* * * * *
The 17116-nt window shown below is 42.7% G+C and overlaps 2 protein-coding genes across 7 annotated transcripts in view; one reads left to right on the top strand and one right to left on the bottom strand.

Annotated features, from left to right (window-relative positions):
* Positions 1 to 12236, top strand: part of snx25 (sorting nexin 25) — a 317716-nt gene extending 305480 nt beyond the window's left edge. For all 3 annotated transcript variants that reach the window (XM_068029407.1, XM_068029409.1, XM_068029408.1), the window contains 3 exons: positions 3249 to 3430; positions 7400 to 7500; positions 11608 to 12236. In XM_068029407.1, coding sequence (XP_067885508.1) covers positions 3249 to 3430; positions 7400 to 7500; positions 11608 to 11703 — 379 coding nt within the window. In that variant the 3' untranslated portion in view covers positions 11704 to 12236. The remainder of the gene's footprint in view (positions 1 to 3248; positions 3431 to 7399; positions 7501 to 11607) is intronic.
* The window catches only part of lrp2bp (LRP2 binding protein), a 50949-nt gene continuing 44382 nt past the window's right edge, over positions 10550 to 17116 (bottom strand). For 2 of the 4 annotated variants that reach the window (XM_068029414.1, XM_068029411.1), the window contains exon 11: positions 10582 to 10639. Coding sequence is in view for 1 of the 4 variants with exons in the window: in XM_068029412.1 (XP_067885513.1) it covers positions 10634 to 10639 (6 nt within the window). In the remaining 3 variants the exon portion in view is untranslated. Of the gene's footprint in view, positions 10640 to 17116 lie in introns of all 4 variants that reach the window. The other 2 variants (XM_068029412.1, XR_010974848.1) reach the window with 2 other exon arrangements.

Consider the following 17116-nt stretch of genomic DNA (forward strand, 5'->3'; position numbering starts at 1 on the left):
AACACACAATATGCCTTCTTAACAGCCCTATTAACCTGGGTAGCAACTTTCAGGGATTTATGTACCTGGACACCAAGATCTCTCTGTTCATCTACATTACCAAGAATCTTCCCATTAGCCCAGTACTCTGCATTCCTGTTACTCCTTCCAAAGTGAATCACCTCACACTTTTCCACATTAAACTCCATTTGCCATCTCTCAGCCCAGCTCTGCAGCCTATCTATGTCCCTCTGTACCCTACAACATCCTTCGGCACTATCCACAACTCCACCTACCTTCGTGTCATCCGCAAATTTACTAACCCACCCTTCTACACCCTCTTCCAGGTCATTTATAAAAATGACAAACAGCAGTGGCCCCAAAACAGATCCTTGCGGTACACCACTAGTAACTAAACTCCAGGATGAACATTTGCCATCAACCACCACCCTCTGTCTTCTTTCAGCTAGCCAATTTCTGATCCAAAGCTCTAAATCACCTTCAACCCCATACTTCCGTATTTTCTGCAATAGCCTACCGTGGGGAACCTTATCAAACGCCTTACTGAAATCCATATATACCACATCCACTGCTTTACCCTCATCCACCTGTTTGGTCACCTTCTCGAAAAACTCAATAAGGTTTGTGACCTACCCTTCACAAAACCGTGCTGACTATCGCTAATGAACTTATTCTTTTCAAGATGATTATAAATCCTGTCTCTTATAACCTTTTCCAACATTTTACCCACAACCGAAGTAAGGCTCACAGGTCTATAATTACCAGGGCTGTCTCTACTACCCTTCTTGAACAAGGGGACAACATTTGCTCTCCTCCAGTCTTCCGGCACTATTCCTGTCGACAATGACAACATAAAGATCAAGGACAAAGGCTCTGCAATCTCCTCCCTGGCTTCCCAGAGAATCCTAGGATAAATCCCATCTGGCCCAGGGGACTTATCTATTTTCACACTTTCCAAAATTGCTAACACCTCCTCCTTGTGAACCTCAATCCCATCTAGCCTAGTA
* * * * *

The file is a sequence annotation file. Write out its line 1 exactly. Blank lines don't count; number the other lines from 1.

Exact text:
The 17116-nt window shown below is 42.7% G+C and overlaps 2 protein-coding genes across 7 annotated transcripts in view; one reads left to right on the top strand and one right to left on the bottom strand.